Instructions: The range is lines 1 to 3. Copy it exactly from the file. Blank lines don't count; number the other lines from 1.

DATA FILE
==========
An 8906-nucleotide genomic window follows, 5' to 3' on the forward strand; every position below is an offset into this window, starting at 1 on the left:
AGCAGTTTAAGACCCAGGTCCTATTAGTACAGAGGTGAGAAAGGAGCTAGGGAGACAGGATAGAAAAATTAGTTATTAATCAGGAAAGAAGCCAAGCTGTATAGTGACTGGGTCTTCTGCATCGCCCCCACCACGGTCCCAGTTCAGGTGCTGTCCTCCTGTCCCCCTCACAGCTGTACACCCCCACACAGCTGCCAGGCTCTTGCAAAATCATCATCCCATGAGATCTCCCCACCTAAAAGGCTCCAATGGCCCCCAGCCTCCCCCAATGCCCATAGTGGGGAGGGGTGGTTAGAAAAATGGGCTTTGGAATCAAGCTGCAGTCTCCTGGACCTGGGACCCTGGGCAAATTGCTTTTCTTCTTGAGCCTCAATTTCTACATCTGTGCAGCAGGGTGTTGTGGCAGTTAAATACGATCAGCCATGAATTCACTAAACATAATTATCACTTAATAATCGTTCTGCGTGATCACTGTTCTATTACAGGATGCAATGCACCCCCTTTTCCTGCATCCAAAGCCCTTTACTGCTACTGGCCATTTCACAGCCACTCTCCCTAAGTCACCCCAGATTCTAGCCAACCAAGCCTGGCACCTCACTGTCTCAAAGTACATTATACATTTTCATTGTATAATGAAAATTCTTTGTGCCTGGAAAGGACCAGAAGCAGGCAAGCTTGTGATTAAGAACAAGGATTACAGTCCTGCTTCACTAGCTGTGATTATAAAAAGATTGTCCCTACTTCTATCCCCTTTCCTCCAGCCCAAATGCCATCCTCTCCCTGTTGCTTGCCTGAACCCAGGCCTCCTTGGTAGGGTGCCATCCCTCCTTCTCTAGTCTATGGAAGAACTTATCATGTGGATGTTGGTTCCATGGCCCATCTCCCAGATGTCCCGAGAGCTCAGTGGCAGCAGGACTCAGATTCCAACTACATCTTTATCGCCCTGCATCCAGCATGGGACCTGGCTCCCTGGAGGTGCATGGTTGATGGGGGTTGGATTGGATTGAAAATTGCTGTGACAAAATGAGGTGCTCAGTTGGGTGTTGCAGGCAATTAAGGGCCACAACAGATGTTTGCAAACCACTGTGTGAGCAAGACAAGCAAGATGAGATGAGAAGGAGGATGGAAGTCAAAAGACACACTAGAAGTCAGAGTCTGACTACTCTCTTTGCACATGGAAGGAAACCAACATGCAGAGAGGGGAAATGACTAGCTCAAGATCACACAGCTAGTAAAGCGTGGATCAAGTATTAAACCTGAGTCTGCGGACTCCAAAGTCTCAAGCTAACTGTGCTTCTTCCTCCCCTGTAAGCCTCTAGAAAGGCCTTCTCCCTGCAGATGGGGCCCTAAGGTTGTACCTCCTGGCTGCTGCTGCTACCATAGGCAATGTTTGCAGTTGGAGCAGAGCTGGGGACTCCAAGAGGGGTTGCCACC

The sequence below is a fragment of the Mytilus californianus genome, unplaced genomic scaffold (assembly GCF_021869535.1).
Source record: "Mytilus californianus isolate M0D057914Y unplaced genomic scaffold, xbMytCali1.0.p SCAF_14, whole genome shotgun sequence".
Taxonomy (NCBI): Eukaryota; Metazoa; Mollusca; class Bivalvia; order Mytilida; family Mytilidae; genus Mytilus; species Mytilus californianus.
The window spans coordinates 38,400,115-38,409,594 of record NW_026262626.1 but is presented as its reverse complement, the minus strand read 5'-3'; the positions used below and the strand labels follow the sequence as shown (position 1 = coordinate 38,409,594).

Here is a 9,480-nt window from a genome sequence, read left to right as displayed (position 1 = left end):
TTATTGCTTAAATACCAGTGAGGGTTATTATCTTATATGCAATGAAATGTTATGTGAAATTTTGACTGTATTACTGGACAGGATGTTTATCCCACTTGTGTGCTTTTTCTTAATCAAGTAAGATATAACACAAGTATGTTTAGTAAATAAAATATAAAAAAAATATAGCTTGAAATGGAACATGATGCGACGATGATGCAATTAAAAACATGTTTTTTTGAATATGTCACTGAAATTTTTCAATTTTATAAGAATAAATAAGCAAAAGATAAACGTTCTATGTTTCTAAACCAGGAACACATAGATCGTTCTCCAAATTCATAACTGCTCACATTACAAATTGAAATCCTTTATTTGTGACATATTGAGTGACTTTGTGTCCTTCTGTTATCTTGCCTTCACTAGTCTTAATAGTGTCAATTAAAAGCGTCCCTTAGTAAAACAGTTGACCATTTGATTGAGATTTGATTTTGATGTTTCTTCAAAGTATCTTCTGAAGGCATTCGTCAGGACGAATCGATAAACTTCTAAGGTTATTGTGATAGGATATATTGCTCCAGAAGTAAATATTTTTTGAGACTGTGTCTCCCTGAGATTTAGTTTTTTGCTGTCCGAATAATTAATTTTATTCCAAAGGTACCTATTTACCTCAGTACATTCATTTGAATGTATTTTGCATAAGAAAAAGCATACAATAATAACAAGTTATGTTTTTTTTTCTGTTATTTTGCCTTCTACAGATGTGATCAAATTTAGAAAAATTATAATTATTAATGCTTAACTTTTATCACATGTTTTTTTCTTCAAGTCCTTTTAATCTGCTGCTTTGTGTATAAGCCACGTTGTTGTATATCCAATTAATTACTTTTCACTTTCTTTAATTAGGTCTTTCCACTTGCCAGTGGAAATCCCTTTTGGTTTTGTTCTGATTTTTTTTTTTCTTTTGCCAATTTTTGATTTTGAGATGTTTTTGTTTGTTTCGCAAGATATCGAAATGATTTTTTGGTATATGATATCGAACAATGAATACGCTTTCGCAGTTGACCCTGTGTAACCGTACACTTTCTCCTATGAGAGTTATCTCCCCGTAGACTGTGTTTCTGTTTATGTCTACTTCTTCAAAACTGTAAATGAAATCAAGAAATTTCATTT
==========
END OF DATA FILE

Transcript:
An 8906-nucleotide genomic window follows, 5' to 3' on the forward strand; every position below is an offset into this window, starting at 1 on the left:
AGCAGTTTAAGACCCAGGTCCTATTAGTACAGAGGTGAGAAAGGAGCTAGGGAGACAGGATAGAAAAATTAGTTATTAATCAGGAAAGAAGCCAAGCTGTATAGTGACTGGGTCTTCTGCATCGCCCCCACCACGGTCCCAGTTCAGGTGCTGTCCTCCTGTCCCCCTCACAGCTGTACACCCCCACACAGCTGCCAGGCTCTTGCAAAATCATCATCCCATGAGATCTCCCCACCTAAAAGGCTCCAATGGCCCCCAGCCTCCCCCAATGCCCATAGTGGGGAGGGGTGGTTAGAAAAATGGGCTTTGGAATCAAGCTGCAGTCTCCTGGACCTGGGACCCTGGGCAAATTGCTTTTCTTCTTGAGCCTCAATTTCTACATCTGTGCAGCAGGGTGTTGTGGCAGTTAAATACGATCAGCCATGAATTCACTAAACATAATTATCACTTAATAATCGTTCTGCGTGATCACTGTTCTATTACAGGATGCAATGCACCCCCTTTTCCTGCATCCAAAGCCCTTTACTGCTACTGGCCATTTCACAGCCACTCTCCCTAAGTCACCCCAGATTCTAGCCAACCAAGCCTGGCACCTCACTGTCTCAAAGTACATTATACATTTTCATTGTATAATGAAAATTCTTTGTGCCTGGAAAGGACCAGAAGCAGGCAAGCTTGTGATTAAGAACAAGGATTACAGTCCTGCTTCACTAGCTGTGATTATAAAAAGATTGTCCCTACTTCTATCCCCTTTCCTCCAGCCCAAATGCCATCCTCTCCCTGTTGCTTGCCTGAACCCAGGCCTCCTTGGTAGGGTGCCATCCCTCCTTCTCTAGTCTATGGAAGAACTTATCATGTGGATGTTGGTTCCATGGCCCATCTCCCAGATGTCCCGAGAGCTCAGTGGCAGCAGGACTCAGATTCCAACTACATCTTTATCGCCCTGCATCCAGCATGGGACCTGGCTCCCTGGAGGTGCATGGTTGATGGGGGTTGGATTGGATTGAAAATTGCTGTGACAAAATGAGGTGCTCAGTTGGGTGTTGCAGGCAATTAAGGGCCACAACAGATGTTTGCAAACCACTGTGTGAGCAAGACAAGCAAGATGAGATGAGAAGGAGGATGGAAGTCAAAAGACACACTAGAAGTCAGAGTCTGACTACTCTCTTTGCACATGGAAGGAAACCAACATGCAGAGAGGGGAAATGACTAGCTCAAGATCACACAGCTAGTAAAGCGTGGATCAAGTATTAAACCTGAGTCTGCGGACTCCAAAGTCTCAAGCTAACTGTGCTTCTTCCTCCCCTGTAAGCCTCTAGAAAGGCCTTCTCCCTGCAGATGGGGCCCTAAGGTTGTACCTCCTGGCTGCTGCTGCTACCATAGGCAATGTTTGCAGTTGGAGCAGAGCTGGGGACTCCAAGAGGGGTTGCCACC

The sequence below is a fragment of the Mytilus californianus genome, unplaced genomic scaffold (assembly GCF_021869535.1).